Oxnard Cutting Ties to Fruit Festival : Events: Initially, the city will continue providing funds. But a nonprofit corporation will run the strawberry gala, which 'has come of age.'

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After nurturing the California Strawberry Festival from its inception 13 years ago to its status as the community's signature event, the city has turned it over to the private sector.

Without comment, the City Council on Tuesday approved an agreement that creates a nonprofit corporation to run the festival and provides a $600,000 renewable line of credit for the next nine years to help pay for it.

"The event has come of age," said Bill Garlock, festival manager.

Freed from bureaucratic constraints, the aim is to let the festival seek corporate backing that will be more reliable than the whims of municipal budgeting.

At the same time, organizers say they will strive to avoid over-commercialization and continue to rely on the hundreds of community volunteers and nonprofit groups that form the backbone of the festival.

Most festival-goers very likely won't notice that the change has occurred, Garlock said.

"Privatization is probably a misnomer as far as [the festival] is concerned because there's not going to be a whole lot of difference in how this thing is structured," he said. "I don't think somebody's going to walk up there who has been going for the past 10 years and say, 'There's something different here.' "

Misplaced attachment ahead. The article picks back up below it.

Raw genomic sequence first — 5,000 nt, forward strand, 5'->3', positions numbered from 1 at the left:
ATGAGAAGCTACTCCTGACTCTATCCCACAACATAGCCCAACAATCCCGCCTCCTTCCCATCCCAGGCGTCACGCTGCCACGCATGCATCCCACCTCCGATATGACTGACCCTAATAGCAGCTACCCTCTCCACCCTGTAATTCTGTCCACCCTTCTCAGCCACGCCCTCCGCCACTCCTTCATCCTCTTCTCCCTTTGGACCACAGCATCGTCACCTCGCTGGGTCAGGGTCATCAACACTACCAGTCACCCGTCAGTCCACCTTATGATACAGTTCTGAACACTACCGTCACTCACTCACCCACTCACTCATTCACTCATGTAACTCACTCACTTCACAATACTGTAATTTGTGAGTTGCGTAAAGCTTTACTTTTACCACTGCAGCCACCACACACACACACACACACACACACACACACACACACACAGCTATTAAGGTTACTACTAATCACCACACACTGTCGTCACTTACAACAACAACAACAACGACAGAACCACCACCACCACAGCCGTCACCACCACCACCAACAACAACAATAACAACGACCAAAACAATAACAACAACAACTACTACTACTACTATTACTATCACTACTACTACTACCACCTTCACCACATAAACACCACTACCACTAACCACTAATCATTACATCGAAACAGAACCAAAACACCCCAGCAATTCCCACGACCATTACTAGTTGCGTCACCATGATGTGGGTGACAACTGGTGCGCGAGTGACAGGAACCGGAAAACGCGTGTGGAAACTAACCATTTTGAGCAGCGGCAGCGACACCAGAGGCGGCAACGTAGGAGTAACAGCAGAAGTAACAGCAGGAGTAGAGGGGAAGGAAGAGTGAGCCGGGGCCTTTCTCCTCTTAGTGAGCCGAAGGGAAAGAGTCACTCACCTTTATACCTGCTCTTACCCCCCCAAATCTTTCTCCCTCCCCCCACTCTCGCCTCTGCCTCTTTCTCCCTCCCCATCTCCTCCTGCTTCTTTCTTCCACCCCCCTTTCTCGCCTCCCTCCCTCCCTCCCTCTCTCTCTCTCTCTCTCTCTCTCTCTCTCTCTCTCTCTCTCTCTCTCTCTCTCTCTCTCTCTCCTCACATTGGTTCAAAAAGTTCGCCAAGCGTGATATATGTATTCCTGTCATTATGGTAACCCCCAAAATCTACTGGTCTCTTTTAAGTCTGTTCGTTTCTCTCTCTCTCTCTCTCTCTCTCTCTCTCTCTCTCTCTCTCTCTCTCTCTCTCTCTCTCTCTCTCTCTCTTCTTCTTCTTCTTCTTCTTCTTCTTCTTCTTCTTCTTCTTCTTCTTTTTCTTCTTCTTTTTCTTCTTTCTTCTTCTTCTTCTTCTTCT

One of the most well-known festivals in the county, the two-day event held on the third weekend in May annually draws about 70,000 people. More than half the attendees come from outside the county, filling hotel rooms and injecting money into the economy.

Initially, the city will provide the bulk of the festival's $600,000 budget, just as it always has. And the festival will continue to reimburse that money out of profits.

However, because the city has pledged to make the loan every year through 2004, the festival will be freed from the degree of financial uncertainty that always accompanies the council's annual budget deliberations.

That should bolster the festival's ability to negotiate potentially lucrative multiyear corporate sponsorships and ultimately strengthen the event, Garlock said.

"We never knew from one year to another whether we had a budget or not," he said. "The perception of stability will be translated into increased resources for the event."

More than 20 corporate sponsors provide in excess of $200,000 annually in cash and trade to the festival, Garlock said.

The eventual intention is to wean the festival from its reliance on public money, said Councilman Tom Holden, a member of the transition committee formed about 18 months ago to oversee privatization.

Holden said the festival should be able to stash away enough profits to become self-supporting by the time the agreement with the city runs out.

"We haven't removed ourselves from backing the festival, we've just put the plans into place that allows them to become independent," Holden said. "It basically gets bureaucracy out of the way and lets organizations put on programs for less money than we can."

However, organizers are determined to ensure the festival doesn't forsake its community roots.

"We don't want to turn it into a monster, we still want to keep it a festival atmosphere," said Don De Armond, festival chairman. "The nonprofit base will not change, it's the reason we started this festival."

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